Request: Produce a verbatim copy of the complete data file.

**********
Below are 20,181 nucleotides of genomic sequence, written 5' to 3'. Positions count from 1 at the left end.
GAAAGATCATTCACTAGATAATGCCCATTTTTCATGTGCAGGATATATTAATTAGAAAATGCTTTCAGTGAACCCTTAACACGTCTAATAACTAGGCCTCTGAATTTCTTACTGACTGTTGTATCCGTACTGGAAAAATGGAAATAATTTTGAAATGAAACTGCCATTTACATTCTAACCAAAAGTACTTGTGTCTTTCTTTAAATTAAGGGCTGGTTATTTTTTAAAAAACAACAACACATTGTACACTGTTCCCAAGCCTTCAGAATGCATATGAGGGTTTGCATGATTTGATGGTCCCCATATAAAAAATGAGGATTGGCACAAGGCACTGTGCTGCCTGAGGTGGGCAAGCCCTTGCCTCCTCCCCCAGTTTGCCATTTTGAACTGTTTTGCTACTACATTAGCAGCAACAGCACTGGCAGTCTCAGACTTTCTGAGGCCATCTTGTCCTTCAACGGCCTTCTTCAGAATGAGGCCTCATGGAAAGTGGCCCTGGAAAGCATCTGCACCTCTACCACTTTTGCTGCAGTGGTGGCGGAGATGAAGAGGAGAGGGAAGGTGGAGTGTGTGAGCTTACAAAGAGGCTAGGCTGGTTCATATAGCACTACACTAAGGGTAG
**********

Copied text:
Below are 20,181 nucleotides of genomic sequence, written 5' to 3'. Positions count from 1 at the left end.
GAAAGATCATTCACTAGATAATGCCCATTTTTCATGTGCAGGATATATTAATTAGAAAATGCTTTCAGTGAACCCTTAACACGTCTAATAACTAGGCCTCTGAATTTCTTACTGACTGTTGTATCCGTACTGGAAAAATGGAAATAATTTTGAAATGAAACTGCCATTTACATTCTAACCAAAAGTACTTGTGTCTTTCTTTAAATTAAGGGCTGGTTATTTTTTAAAAAACAACAACACATTGTACACTGTTCCCAAGCCTTCAGAATGCATATGAGGGTTTGCATGATTTGATGGTCCCCATATAAAAAATGAGGATTGGCACAAGGCACTGTGCTGCCTGAGGTGGGCAAGCCCTTGCCTCCTCCCCCAGTTTGCCATTTTGAACTGTTTTGCTACTACATTAGCAGCAACAGCACTGGCAGTCTCAGACTTTCTGAGGCCATCTTGTCCTTCAACGGCCTTCTTCAGAATGAGGCCTCATGGAAAGTGGCCCTGGAAAGCATCTGCACCTCTACCACTTTTGCTGCAGTGGTGGCGGAGATGAAGAGGAGAGGGAAGGTGGAGTGTGTGAGCTTACAAAGAGGCTAGGCTGGTTCATATAGCACTACACTAAGGGTAG